A:

Tax brackets refer to the table created when matching filing statuses with their corresponding tax rates. There are three components of a tax bracket: filing status, tax rate, and income range. Tax rates are shown on the Y-axis and filing statuses are shown on the X-axis. The amount of income taxed at a specific rate for a specific income amount is found in the body of the tax bracket. Each of the seven tax rates apply to a specific level of income rather than applying to all of a taxpayer’s taxable income. Taxpayers use a tax bracket to determine what their tax rates are.

The Internal Revenue Service (IRS) uses a progressive tax system, meaning that the more a taxpayer earns the more tax will be owed. Taxpayers pick which filing status is most appropriate to their situation, and calculate how much income is taxable after accounting for deductions and exemptions. There are five filing statuses: single, married filing separately, married filing jointly, head of household, and qualifying widow/widower with dependent child. There are also six marginal income tax brackets, each assigned a different tax rate.

2014 Tax Brackets

Tax rate Single filers Married filing jointly or qualifying widow/widower Married filing separately Head of household
10% Up to $9,075 Up to $18,150 Up to $9,075 Up to $12,950
15% $9,076 to $36,900 $18,151 to $73,800 $9,076 to $36,900 $12,951 to $49,400
25% $36,901 to $89,350 $73,801 to $148,850 $36,901 to $74,425 $49,401 to $127,550
28% $89,351 to $186,350 $148,851 to $226,850 $74,426 to $113,425 $127,551 to $206,600
33% $186,351 to $405,100 $226,851 to $405,100 $113,426 to $202,550 $206,601 to $405,100
35% $405,101 to $406,750 $405,101 to $457,600 $202,551 to $228,800 $405,101 to $432,200
39.6% $406,751 or more $457,601 or more $228,801 or more $432,201 or more

For example, a taxpayer who earns $50,000 and files as single does not pay a tax rate of 25% on all taxable income, but only income between $36,901 and $50,000. He or she will pay a tax rate of 10% on the first $9,076 of income, and 15% on income between $9,076 and $36,901.

RELATED FAQS
  1. How can I find out which income tax bracket I am in?

    Find out how to determine your federal income tax bracket and calculate how much you will owe in federal taxes with online ... Read Answer >>
  2. Are tax brackets adjusted for inflation?

    Learn about U.S. tax brackets and how the U.S. Internal Revenue Service (IRS) makes annual inflation-based adjustments for ... Read Answer >>
  3. Can moving to a higher tax bracket cause me to have a lower net income?

    Many people think that when their income increases by enough to push them into a higher tax bracket, their overall take-home ... Read Answer >>
  4. What is the highest marginal tax rate in the United States?

    Find the highest marginal tax rate in the United States, calculate your taxable income, and maximize your returns by moving ... Read Answer >>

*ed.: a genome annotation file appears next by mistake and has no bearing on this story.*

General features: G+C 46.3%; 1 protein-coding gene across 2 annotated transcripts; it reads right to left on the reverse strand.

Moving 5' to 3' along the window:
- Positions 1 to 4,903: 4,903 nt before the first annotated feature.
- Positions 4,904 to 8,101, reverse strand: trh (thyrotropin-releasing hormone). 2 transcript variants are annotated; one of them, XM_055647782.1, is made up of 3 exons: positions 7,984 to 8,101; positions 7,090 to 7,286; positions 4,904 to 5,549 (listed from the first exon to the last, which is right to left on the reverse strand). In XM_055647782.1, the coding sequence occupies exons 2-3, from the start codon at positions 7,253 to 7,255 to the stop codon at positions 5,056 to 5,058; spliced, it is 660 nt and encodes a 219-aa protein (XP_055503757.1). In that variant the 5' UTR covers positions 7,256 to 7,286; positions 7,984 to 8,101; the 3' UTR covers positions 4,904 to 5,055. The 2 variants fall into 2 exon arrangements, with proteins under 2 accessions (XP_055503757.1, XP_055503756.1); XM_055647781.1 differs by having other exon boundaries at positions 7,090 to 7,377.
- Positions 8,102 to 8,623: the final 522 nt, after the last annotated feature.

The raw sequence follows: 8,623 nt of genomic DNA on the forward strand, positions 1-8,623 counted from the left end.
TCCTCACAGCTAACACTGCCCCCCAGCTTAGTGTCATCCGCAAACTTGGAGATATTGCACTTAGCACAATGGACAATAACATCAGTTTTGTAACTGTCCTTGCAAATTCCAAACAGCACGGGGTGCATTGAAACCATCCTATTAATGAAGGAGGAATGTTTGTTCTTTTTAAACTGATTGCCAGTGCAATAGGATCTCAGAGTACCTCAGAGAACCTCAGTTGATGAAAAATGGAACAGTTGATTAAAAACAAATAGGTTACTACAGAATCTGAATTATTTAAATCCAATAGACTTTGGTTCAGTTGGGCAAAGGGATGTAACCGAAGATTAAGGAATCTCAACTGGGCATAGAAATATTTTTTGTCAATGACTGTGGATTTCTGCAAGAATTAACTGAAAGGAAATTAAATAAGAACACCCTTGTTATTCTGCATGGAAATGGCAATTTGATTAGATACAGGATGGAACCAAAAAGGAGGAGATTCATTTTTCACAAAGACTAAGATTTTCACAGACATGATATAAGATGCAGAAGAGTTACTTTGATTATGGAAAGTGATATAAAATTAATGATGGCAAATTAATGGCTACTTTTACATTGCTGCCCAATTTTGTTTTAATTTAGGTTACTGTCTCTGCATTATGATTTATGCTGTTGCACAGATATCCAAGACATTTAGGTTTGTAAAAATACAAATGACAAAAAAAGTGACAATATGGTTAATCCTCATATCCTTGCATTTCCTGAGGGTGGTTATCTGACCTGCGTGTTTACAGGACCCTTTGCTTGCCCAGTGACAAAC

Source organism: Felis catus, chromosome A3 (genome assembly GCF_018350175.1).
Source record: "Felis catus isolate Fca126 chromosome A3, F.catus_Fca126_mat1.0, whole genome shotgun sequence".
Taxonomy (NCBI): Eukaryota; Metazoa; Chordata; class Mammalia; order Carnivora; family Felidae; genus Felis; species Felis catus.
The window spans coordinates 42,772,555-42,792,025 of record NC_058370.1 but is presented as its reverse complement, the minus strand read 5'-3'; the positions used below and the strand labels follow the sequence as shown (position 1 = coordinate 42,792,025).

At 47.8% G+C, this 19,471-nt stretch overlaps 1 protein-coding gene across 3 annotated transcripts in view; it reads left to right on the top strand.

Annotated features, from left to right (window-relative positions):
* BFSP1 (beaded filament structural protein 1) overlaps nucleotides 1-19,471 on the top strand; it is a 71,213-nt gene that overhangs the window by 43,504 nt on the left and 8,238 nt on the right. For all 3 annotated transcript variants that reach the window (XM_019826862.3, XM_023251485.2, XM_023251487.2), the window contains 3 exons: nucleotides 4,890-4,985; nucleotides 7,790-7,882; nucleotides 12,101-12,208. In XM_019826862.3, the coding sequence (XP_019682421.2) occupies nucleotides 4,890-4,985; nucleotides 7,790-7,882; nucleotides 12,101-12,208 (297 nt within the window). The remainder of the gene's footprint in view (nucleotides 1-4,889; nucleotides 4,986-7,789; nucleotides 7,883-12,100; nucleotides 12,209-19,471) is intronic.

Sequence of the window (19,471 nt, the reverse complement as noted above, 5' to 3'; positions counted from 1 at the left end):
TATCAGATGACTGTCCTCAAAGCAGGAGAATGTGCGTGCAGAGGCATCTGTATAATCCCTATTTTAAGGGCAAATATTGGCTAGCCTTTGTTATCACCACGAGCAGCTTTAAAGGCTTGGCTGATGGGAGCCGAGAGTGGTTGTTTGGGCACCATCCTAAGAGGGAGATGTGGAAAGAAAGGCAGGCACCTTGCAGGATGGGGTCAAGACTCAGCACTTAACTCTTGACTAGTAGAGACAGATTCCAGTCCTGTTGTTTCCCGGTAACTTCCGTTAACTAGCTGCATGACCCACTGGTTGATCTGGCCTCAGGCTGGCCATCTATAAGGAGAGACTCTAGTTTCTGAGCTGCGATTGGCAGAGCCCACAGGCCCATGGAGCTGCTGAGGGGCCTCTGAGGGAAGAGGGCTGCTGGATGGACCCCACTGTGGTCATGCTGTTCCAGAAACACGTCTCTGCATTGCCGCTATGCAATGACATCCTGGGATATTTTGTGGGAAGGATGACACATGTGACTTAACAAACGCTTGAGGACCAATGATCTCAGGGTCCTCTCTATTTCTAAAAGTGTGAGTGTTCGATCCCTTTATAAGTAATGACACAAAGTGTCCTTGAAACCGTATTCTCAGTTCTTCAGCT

5. How do I calculate my effective tax rate using Excel?

    Find out how to calculate your effective tax rate using Microsoft Excel, what income tax rates to apply to your earned income ... Read Answer >>
  6. How does the marginal tax rate system work?

    The marginal tax rate is the rate of tax that income earners incur on each additional dollar of income. As the marginal tax ... Read Answer >>
Related Articles
  1. Taxes

    Income Tax Brackets for 2015-2016

    Learn about the 2015-2016 tax brackets, how to calculate your marginal tax rate, the five types of filing status and how to qualify for them.
  2. Taxes

    Why Your Tax Bracket Is Not the Tax Rate You Pay

    Understanding how federal and state tax brackets work is important for tax planning – and for making sense of the political conversation around tax reform.
  3. Taxes

    Personal Income Tax Guide: Basic Concepts

    By Ken ClarkOne of the most important but misunderstood concepts in tax planning is the mechanics of the United States' progressive tax system. When asked how this system functions, most people ...
  4. Personal Finance

    What's a Marginal Tax Rate?

    The marginal tax rate is based on a progressive tax system, where tax rates for an individual will increase as income rises. This method of taxation aims to fairly tax individuals based upon ...
  5. Taxes

    How Are Capital Gains And Dividends Taxed Differently?

    Individuals in the 25% or higher tax bracket pay a 20% tax on long-term capital gains.
  6. Your Practice

    Tax Time is Coming; Don't Be Caught Off Guard

    It's time to think about tax returns again. The good news is that the regulations in 2016 have not changed dramatically from last year.
  7. Taxes

    What's IRS Form 1040 For?

    Most U.S. taxpayers will be familiar with the 1040. By the end of filling it out, you'll know how much tax you owe, or what your refund is.
  8. Taxes

    Next Season, File Taxes On Your Own

    Master these fundamentals and you'll be doing your own taxes with minimal stress.
  9. Taxes

    Comparing Long-Term vs. Short-Term Capital Gain Tax Rates

    Learn about the difference between short- and long-term capital gains and how the duration of your investment can impact your tax liability.
  10. Taxes

    Gay Marriage and Taxes: Everything You Should Know

    Same-sex couples now have a variety of tax strategies to consider.
RELATED TERMS
  1. Tax Bracket

    The rate at which an individual is taxed. Tax brackets are set ...
  2. Flat Tax

    A system that applies the same tax rate to every taxpayer regardless ...
  3. Tax Rate

    The percentage at which an individual or corporation is taxed. ...
  4. Federal Tax Brackets

    Income tax groupings specified by the Internal Revenue Service ...
  5. Effective Tax Rate

    The average rate at which an individual or corporation is taxed. ...
  6. Progressive Tax

    A tax that takes a larger percentage from the income of high-income ...

You May Also Like

Trading Center